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Issue 3.4


ChitChat 1.1.3b

Issue: 3.4 (March/April 2005)
Author: Greg Fiumara
Article Description: No description available.
Article Length (in bytes): 4,338
Starting Page Number: 8
Article Number: 3402
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Increasingly, people are turning away from commercial products and turning to open source solutions. One example of this would be not buying Microsoft Office in favor of downloading the free Open Office. These applications are made possible through the hard work of several programmers who code in their spare time to create better, free alternatives. One alternative for the Yahoo! Chat program is a REALbasic open source project called ChitChat, headed by the developer "GostCoder." New and experienced REALbasic programmers alike can use open source endeavors and turn them into learning experiences. One may even find that they become eager to join the open source development community.

ChitChat, although now only for the Mac OS, was originally a cross platform Yahoo! Chat client. Even though Windows is no longer being supported, the code still compiles and runs for Windows. Programmers can learn from the code how to better support multiple platforms from one set of code.

Because ChitChat deals with the Internet, the program makes extensive use of the socket control for TCP/IP communications. Most of the communication deals with proprietary Yahoo! server commands, however the third party httpSocket class by Dan Vanderkam is used to do so. The code GostCoder uses provides the beginning programmer with advice on Internet protocols without having to duplicate the efforts of others.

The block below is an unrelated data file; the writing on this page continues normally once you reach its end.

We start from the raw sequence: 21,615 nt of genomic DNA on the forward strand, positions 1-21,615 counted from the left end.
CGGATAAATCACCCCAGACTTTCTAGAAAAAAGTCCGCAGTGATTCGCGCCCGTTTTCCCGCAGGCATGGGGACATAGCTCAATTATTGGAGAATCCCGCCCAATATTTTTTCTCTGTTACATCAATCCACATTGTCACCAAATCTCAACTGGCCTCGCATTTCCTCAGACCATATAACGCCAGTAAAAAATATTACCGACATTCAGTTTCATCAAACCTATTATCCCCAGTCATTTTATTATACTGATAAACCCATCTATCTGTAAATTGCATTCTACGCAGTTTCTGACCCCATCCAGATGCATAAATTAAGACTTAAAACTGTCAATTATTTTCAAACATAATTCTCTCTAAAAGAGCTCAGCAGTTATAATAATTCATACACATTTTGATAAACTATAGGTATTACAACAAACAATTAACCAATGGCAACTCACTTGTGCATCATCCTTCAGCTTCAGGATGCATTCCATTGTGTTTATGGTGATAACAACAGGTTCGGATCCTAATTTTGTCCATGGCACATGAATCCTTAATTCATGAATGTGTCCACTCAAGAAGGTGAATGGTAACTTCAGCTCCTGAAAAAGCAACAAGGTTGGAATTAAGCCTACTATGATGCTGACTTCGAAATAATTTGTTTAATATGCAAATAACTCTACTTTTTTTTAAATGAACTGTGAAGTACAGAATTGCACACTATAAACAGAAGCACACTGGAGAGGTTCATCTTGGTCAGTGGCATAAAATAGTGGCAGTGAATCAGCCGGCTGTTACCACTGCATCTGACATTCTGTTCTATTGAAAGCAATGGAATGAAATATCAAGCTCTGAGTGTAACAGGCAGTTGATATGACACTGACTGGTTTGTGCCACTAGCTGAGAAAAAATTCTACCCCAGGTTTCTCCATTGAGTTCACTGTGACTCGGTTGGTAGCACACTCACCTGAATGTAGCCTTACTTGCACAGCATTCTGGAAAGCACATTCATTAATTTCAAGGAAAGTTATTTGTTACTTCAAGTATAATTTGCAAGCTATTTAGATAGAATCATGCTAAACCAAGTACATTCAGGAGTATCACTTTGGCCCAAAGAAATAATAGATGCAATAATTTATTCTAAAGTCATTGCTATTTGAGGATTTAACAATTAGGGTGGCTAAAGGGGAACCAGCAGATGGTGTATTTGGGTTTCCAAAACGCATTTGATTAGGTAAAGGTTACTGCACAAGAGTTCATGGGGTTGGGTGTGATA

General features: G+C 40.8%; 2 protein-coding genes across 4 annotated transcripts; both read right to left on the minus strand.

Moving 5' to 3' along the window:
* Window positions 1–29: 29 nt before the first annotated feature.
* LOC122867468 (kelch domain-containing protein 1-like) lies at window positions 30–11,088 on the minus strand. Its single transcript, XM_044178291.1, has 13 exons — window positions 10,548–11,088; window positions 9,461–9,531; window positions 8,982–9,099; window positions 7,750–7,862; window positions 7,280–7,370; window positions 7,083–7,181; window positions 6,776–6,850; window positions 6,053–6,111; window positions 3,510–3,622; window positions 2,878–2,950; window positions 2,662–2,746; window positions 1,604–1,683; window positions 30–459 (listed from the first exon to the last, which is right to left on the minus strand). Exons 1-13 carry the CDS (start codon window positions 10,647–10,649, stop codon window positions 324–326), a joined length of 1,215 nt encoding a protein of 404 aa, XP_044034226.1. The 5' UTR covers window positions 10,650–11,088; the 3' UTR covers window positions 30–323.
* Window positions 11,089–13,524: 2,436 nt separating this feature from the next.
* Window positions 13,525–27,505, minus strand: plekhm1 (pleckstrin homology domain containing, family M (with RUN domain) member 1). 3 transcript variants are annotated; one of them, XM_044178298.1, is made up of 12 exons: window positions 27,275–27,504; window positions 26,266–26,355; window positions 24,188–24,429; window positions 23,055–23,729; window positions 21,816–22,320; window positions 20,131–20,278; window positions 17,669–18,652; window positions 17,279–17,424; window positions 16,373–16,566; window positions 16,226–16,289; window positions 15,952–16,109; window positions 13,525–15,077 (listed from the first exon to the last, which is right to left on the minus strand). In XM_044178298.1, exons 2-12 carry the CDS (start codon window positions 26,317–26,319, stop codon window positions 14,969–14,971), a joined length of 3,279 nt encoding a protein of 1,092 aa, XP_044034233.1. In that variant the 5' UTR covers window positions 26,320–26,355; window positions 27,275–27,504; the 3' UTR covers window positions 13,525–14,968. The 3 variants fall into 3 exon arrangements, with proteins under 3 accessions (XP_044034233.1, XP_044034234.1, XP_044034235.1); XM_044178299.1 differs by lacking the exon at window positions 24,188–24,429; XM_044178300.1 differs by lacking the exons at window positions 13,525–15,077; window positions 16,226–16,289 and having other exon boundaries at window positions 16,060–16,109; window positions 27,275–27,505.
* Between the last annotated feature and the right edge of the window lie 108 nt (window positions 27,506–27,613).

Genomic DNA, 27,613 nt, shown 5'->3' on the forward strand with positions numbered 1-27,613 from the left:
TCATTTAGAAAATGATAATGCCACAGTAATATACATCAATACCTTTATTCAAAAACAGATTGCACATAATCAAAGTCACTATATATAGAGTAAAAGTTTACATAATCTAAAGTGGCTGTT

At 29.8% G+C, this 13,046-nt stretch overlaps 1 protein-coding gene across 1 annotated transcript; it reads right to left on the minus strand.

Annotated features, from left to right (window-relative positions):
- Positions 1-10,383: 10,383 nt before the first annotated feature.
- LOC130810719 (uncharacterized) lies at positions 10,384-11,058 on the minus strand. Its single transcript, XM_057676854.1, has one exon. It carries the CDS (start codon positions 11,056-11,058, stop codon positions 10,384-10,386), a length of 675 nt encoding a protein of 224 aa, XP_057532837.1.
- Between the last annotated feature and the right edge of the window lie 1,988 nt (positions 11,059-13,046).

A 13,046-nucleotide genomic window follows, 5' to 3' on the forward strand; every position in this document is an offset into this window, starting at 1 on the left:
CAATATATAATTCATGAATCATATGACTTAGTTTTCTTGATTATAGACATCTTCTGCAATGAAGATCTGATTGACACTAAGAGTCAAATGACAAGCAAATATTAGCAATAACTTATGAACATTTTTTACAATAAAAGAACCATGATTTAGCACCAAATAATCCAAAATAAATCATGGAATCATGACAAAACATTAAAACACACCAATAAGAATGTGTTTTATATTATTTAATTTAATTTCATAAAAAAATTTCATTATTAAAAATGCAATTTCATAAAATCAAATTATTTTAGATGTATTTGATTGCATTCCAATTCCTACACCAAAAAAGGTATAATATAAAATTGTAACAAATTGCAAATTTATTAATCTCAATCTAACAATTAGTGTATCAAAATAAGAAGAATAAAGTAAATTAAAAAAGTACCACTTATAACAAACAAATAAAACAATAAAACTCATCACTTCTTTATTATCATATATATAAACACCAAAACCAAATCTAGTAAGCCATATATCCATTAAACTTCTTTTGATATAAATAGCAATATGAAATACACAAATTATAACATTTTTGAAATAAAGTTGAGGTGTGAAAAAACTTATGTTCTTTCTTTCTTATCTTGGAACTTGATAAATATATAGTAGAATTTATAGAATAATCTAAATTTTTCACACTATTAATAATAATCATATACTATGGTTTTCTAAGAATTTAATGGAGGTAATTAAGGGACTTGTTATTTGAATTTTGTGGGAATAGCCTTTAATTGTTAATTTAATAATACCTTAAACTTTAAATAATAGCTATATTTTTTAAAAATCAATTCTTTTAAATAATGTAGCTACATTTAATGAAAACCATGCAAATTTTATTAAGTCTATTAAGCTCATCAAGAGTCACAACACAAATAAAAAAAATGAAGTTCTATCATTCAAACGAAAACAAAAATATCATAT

One of the most beneficial learning points of ChitChat is the main message window. While running the application, one can see that ChitChat beautifully styles text sent by the end user and other chat members. What you see in REALbasic is that instead of a styled editfield, a custom canvas-based control is used. Powering that canvas is a parsing engine and a posting engine. The parsing engine, ChatFieldEngine, among other things, interprets emoticons and HTML styles for REALbasic and then forwards the information to the posting engine. The posting engine places the new styled "text" into the canvas. Although the code looks confusing, the process is very speedy and the display is smooth.

Much of the code in ChitChat is antiquated. Those who have spent many years programming with the various versions of REALbasic may have used several interface "tricks" to support features REALbasic lacked. For example, when balloon help was deprecated in favor of "tool tips," programmers created a borderless window with a yellow background to simulate a tool tip window. When mice with scroll wheels became popular, programmers created canvas controls to compensate. As REALbasic has advanced, support for the aforementioned items has been added, yet these tricks are still used with ChitChat. These hacks slow down the performance of the application greatly and clutter the project with redundant code. The most current release of ChitChat was compiled with REALbasic 5.5 so there is no reason for keeping the hacks.

Supporting projects like ChitChat is important to the success of the open source movement. Although full of needless code, ChitChat provides for an excellent learning opportunity and a great alternative to other applications.

End of article.